Presenting Yourself Successfully - Before, During & After Your Job Interview




Presenting Yourself Successfully - Before, During & After Your Job Interview


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Presenting Yourself Successfully - Before, During & After Your Job Interview


Presenting Yourself Successfully - Before, During & After Your Job Interview

 Before Your Job Interview:

  • Learn all you can about the company or organization; learn as much as you can so that your questions are sophisticated and knowledgeable during the interview. Employers expect you to arrive knowing background information about the organization.  If you don't, you look like you're not really interested in the job.  You have to be able to answer the critical question of why you would like to work for that employer — and not sound like you would take any job. Research helps you formulate intelligent and appropriate questions to ask in your interview.
  • Be prepared to answer and ask questions. (see our sample questions)
  • Prepare your clothes for your interview, making sure they are business-like, clean, pressed and conservative; make sure your hair and nails trimmed and clean. Your attire should be noticed as being appropriate and well-fitting, but it should not take center stage. When in doubt, always dress more professionally rather than more casually. Dressing nicely and appropriately is a compliment to the person you meet, so if in doubt, err on the side of dressing better than you might need to. A two-piece matched suit is always the best choice for both men and women, in navy, gray or black.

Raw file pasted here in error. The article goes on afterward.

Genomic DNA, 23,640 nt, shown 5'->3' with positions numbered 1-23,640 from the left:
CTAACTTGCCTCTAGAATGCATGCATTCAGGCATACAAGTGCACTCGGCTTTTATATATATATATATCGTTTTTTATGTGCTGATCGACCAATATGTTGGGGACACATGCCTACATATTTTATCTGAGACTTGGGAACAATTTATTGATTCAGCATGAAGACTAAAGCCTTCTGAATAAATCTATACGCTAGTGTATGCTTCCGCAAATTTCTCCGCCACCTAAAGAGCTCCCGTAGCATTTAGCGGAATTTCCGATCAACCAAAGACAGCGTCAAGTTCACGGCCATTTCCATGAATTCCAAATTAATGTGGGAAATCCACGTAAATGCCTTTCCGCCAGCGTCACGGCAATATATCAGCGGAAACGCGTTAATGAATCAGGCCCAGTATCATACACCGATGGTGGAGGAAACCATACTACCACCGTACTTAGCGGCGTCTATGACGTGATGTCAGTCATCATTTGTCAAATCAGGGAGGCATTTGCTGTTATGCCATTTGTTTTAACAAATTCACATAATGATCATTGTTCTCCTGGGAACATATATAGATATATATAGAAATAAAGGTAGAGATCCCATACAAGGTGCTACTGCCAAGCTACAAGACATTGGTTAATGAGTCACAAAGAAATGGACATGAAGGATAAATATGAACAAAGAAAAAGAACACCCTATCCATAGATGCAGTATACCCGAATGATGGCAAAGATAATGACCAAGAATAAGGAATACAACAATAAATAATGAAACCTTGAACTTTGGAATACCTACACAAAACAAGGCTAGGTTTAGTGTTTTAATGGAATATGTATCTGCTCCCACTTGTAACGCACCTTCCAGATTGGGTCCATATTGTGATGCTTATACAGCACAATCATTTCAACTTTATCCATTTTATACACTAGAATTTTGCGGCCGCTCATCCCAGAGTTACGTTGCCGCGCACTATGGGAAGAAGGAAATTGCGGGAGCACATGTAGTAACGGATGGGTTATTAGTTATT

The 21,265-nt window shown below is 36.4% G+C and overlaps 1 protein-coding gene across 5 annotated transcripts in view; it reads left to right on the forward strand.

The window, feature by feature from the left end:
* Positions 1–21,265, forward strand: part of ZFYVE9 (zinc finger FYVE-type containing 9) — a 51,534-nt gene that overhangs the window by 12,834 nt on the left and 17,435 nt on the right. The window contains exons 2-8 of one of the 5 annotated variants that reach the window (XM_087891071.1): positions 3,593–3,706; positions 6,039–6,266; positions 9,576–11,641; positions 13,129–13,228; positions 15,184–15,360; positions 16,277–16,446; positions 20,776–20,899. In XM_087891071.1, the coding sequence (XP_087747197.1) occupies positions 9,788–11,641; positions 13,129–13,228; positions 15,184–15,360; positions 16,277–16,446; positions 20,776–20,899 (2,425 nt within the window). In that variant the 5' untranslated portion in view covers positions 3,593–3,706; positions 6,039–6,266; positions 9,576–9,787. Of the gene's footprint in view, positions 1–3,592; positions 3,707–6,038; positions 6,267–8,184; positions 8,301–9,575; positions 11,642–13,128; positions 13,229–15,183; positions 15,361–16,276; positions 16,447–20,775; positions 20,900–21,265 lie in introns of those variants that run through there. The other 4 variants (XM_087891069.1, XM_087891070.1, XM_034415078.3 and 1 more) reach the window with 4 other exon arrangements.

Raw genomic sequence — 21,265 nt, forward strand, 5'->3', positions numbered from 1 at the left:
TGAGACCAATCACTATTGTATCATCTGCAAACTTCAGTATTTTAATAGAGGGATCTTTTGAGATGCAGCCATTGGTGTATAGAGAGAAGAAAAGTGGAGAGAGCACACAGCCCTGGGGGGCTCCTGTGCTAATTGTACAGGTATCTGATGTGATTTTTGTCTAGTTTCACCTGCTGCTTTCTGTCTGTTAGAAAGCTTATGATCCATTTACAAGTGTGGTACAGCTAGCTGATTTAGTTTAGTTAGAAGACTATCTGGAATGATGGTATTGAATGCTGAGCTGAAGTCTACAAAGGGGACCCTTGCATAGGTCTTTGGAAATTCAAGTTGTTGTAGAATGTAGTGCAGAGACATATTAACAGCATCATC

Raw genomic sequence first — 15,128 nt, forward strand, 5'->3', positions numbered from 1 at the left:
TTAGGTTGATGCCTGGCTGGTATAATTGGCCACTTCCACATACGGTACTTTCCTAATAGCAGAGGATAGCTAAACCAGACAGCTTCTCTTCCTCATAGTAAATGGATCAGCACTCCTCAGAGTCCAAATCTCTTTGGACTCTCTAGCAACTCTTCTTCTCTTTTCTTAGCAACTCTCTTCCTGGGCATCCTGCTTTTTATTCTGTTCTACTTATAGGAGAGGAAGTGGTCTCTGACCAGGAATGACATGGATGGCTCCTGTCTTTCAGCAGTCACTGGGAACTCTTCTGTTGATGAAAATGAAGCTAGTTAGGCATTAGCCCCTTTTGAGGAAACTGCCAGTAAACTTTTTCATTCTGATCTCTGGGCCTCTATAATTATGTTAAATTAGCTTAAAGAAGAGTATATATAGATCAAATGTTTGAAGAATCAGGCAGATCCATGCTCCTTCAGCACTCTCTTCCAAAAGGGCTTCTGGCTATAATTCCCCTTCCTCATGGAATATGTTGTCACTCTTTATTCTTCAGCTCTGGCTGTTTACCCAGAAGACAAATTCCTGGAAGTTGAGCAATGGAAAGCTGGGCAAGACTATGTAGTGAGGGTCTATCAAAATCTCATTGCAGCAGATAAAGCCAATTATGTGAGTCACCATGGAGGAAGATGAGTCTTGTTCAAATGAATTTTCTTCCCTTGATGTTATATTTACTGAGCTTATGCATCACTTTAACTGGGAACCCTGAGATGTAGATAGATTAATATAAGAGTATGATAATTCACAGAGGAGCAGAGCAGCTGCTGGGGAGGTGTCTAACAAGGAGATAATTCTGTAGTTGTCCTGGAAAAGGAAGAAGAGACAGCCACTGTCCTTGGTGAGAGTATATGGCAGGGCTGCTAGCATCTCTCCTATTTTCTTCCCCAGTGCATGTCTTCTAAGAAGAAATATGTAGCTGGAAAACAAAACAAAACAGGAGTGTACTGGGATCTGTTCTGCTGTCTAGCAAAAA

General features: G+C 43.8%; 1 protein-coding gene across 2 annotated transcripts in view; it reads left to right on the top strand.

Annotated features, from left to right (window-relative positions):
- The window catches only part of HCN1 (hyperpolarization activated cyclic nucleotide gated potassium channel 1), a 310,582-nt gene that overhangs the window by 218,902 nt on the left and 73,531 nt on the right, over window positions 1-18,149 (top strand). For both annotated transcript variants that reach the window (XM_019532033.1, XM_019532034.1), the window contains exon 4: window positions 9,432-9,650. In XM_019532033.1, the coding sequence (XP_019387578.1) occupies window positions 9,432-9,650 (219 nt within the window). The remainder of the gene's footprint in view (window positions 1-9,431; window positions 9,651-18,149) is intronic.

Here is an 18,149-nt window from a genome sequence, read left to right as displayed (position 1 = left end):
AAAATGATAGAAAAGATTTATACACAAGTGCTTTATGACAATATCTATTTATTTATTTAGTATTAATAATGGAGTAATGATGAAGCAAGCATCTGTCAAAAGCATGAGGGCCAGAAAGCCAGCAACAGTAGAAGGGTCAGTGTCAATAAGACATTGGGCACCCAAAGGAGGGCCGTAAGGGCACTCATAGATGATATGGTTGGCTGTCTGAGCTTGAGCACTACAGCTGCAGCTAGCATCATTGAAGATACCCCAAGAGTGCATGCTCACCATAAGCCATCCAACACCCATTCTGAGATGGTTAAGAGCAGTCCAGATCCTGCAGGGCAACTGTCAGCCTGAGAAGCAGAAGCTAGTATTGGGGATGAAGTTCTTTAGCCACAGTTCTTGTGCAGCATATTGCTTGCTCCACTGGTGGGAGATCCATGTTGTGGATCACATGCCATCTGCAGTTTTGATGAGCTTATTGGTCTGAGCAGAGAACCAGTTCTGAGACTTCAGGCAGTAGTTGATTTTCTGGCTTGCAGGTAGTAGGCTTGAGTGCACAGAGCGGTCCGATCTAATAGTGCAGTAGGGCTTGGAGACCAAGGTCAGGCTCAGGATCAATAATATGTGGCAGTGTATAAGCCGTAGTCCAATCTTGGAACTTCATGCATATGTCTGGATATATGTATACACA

• Prepare papers for your interview, including extra copies of your resume, job reference lists, reference letters, legal pad for taking notes, and any other information that you may wish to have with you.


During Your Job Interview:

  • Arrive 10 to 15 minutes early. Don't take any chances that you might be even one minute late. If necessary, arrive 30 minutes early and wait in your car. 
  • Treat all people you encounter with professionalism and kindness. That receptionist or secretary or maintenance man may offer his or her opinion of you to the boss. It will count.
  • Don’t let the employer’s casual approach cause you to drop your manners or professionalism. You should maintain a professional image. Don't address the interviewer by his or her first name unless you are invited to. 
  • Don't chew gum or smell like smoke. Don't take cell phone calls during an interview. If you carry a cell phone, turn it off during the interview to be sure it doesn't ring.
  • Don't ever interrupt the interviewer, even if you are anxious and enthusiastic about answering the question.
  • Be aware of your non-verbal behaviors - sit straight, smile as often as you can, maintain eye contact but don't stare the interviewer down, lean forward but not invading the interviewer's space. Sit still in your seat; avoid fidgeting and slouching.
  • Don't be shy or self-effacing. You want to be enthusiastic, confident and energetic, but not aggressive, pushy or egotistic. That fine line is important. If you find yourself trying to hard to sell yourself, you are probably crossing the line. Instead, pull back, be confident and reassuring and calm.
  • Don't make negative comments about previous employers or professors (or others).
  • Listen very carefully to each question you are asked and give thoughtful, to-the-point and honest answers. Ask for clarification if you don't understand a question. It is OK to take a few moments of silence to gather your thoughts before answering. Try not to "beat around the bush" or take a long time to give the answer the interviewer is seeking.